This week, Rep. Richard A. Gephardt (D-Mo.) began what backers and opponents agree will make or break his bid for the presidency: a marathon, nine-month struggle to convince skeptical leaders of organized labor that he can win in November 2004.
Labor, stung by Republican victories in both houses of Congress, the White House and in state houses across the country, is determined to pick a winner. Many top union officials remain unconvinced that Gephardt is their key to victory.
Leaders of the AFL-CIO gathered here publicly voiced near-unanimous affection for Gephardt, who has a stronger pro-labor record than any of his competitors for the Democratic presidential nomination. But in private, almost all said they need strong evidence that Gephardt can win votes and raise money to counter his failed 1988 presidential bid and his inability to produce a Democratic majority in the House during his years as Democratic leader.
"We are waiting for him to make some moves. If he does, great; he's our guy, and we'll go with him. If he doesn't, we are going to have to look elsewhere," said a leader of a major industrial union that Gephardt has backed throughout his career, especially in fights over trade legislation.
There was a note of anguish in Gephardt's voice as he sought to win the backing of labor leaders whose causes he has espoused over 20 years.
"I fought for the interests of working families my whole career. These issues are in my bones. My dad was a Teamster, a milk truck driver who told me we had food on the table because he was in a union," Gephardt said after meeting privately with the AFL-CIO executive council. "That is where I am from. Those are the people I grew up with; those are the people I fight for. And I think that will be understood by voters, by unions, by people all over the country."
After Gephardt made his case to the council, Gerald W. McEntee, president of American Federation of State, County and Municipal Employees and chairman of the AFL's political committee, said Gephardt "gave a powerful, passionate speech in terms of where he has stood for workers in the past, where he stands now and where he will stand in the future. . . . He was very effective."
Asked if Gephardt can win, McEntee, who has signaled an interest in the candidacy of Sen. John F. Kerry (D-Mass.), said, "It's so early on, you have to go through the process. We are still quite a long way away from the Iowa caucuses."
More than any other candidate in the contest for the Democratic presidential nomination, Gephardt is banking on labor support, the most important force in party primaries. Of the major Democratic interest groups and voting blocs, including abortion rights supporters, blacks and trial lawyers, Gephardt has been most consistently loyal to labor.
Politics has been labor's major success story of the past decade. It has significantly increased union turnout while other groups have fallen. Despite this success, labor has seen its ally, the Democratic Party, reduced to minority status.
Even more threatening, the ranks of organized labor have failed to grow. Today, the Bureau of Labor Statistics reported that union membership fell by 300,000 from 2001 to 2002, and the size of the AFL, 13.2 million, is only slightly larger than its 12.6 million members in 1955, the year the AFL and CIO merged.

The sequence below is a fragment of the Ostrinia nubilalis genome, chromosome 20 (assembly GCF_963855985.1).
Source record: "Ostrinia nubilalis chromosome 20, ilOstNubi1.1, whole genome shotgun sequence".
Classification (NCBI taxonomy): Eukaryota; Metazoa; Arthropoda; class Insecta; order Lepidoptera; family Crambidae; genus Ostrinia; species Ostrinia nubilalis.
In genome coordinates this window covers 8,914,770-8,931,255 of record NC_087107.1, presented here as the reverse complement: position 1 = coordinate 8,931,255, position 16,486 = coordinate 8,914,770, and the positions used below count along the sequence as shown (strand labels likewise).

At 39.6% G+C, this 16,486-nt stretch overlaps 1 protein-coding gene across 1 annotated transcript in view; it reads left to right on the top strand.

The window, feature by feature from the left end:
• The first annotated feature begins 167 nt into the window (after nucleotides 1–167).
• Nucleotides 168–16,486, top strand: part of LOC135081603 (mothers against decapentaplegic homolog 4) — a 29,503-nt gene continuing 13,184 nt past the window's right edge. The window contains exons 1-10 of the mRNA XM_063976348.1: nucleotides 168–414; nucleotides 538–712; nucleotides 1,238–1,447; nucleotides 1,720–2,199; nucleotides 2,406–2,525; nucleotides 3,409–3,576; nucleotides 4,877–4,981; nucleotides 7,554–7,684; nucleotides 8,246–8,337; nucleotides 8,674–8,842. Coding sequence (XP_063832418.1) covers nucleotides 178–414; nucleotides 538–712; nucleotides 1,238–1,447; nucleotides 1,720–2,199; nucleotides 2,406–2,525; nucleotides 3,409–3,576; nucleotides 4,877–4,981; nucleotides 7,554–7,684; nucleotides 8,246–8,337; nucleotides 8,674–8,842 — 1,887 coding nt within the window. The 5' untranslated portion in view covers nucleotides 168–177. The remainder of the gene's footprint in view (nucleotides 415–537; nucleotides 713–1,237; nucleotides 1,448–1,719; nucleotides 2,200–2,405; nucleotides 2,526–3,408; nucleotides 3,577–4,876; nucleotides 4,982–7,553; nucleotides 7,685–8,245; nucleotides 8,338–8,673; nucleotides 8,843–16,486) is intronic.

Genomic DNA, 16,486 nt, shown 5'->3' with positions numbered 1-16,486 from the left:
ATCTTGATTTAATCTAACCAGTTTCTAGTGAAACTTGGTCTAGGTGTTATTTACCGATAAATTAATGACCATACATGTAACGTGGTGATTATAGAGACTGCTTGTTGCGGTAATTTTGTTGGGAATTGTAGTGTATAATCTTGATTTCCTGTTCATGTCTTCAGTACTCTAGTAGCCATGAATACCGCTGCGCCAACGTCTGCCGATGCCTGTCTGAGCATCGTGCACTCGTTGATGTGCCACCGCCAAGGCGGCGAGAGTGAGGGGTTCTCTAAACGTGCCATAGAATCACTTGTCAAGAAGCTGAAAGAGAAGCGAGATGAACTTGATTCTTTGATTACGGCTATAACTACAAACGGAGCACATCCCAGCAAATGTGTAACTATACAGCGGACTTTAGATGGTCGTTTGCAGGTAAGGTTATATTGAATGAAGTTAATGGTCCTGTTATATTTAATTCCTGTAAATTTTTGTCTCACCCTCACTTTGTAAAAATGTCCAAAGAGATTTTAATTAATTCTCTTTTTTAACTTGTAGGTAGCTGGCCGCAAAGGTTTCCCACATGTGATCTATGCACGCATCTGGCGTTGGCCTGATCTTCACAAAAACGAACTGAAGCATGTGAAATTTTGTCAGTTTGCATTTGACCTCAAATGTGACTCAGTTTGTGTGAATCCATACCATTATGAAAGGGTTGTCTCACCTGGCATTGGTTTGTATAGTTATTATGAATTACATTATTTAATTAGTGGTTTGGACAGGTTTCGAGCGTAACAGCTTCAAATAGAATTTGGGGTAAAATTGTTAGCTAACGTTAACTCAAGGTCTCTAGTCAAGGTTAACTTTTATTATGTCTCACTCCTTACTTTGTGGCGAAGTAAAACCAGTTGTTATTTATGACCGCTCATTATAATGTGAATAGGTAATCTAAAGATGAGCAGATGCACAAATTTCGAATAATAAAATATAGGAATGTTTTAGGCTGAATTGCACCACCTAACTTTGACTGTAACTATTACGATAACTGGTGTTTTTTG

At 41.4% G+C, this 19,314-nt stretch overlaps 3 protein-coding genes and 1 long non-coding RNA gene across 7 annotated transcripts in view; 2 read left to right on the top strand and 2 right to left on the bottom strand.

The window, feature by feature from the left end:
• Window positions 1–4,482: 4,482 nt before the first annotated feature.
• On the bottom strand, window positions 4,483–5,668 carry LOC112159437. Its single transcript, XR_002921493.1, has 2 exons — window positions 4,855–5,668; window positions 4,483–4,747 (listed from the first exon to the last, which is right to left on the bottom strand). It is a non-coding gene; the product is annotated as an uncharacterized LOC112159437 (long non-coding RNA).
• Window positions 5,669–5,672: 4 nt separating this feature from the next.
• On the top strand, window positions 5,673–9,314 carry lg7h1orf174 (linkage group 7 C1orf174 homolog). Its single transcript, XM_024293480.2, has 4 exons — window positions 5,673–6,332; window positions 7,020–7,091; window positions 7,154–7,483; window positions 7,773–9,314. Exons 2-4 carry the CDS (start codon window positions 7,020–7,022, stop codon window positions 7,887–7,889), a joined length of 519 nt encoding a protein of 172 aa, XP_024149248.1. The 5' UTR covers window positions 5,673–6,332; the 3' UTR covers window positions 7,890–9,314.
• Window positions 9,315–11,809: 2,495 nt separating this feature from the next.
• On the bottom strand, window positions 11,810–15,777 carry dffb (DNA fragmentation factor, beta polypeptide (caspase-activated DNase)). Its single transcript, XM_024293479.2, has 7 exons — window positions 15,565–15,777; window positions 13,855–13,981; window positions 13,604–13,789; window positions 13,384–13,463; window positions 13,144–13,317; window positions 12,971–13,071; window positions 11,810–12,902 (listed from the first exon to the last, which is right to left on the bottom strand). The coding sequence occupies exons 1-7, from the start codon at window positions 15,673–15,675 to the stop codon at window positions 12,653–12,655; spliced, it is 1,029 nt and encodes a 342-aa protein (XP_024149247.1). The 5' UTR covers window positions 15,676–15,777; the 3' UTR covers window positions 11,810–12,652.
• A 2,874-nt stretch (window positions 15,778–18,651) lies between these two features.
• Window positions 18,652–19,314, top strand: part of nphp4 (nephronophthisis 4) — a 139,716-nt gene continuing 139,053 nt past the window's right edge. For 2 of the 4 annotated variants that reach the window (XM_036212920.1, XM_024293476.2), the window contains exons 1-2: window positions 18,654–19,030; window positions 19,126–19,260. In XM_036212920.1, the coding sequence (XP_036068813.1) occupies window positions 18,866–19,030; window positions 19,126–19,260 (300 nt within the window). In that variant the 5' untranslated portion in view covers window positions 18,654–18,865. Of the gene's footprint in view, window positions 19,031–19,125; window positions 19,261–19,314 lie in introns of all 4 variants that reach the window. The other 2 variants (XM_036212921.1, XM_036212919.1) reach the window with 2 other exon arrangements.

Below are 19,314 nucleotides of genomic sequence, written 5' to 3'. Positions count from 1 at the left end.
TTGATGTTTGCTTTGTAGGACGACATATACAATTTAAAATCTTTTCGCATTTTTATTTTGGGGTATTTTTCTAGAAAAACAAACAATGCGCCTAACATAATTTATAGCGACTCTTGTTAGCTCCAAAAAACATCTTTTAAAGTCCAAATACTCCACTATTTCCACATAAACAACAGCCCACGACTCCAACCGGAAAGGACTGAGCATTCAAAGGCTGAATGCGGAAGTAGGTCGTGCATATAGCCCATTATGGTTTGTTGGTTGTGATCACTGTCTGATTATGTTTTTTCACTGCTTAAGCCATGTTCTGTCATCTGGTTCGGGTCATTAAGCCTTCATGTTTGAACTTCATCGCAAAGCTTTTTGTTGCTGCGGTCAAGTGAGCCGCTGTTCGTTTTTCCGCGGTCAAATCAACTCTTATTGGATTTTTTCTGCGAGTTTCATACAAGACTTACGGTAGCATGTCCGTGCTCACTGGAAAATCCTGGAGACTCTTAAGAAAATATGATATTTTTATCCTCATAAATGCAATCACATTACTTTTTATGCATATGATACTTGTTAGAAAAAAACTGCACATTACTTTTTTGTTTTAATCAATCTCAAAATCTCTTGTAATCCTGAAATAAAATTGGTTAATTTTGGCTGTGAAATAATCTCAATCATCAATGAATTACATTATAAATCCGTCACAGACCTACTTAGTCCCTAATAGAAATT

In 1988, labor was crucial to Gephardt's victory in the Iowa caucuses. In 2004, the schedule of caucuses and primaries appears likely to give labor added importance, with such strong union states as Michigan, Illinois, Pennsylvania and Missouri considering advancing their dates to early in the process. In Iowa, labor made up 33 percent of the Democratic caucus turnout, and in these other states, it can produce a fifth or more of the primary electorate.
In 2000, labor demonstrated its power as voters from union families consistently provided higher margins to Al Gore, the endorsed candidate, than nonunion families.
Two-thirds of member unions are required for a candidate endorsement. If the AFL-CIO does not endorse someone, individual unions may choose a candidate to support.
One of Gephardt's friends from his law school days, James R. Hoffa, head of the Teamsters, said: "We are not talking about endorsements; no one is talking endorsements here. All we are doing is gathering information. I know [Gephardt] very well. I have a lot of respect for him. He's a fine man and a great public servant. He has the best record on labor issues, absolutely. I'm not going to make any commitments."
Bruce Raynor, president of the Union of Needletrades, Industrial and Textile Employees, was more blunt: "The number one priority is beating George Bush."
Democratic Sens. Joseph I. Lieberman (Conn.) and John Edwards (N.C.), former Vermont governor Howard Dean and former senator Carol Moseley-Braun (Ill.) also came here (only Gephardt got an invitation) to make the case to labor not only on behalf of their candidacies, but also against making an early endorsement. Only twice, in 1984 and 2000, has the AFL endorsed a candidate before the start of the primaries in a fight for the nomination.
"A lot of these other guys have longer relationships with the unions. My job is to make sure they know me and know who I am. I intend to compete as hard as I can for them," said Edwards as he walked between private meetings.
Lieberman said, "I've had a longtime relationship with a lot of folks in the labor movement, going back to my initial campaigns in Connecticut." He contended that as a moderate, he is best equipped to expand on the number of states Gore won in 2000. "I'm the candidate who can win states outside the blue [Gore] states that we won in 2000."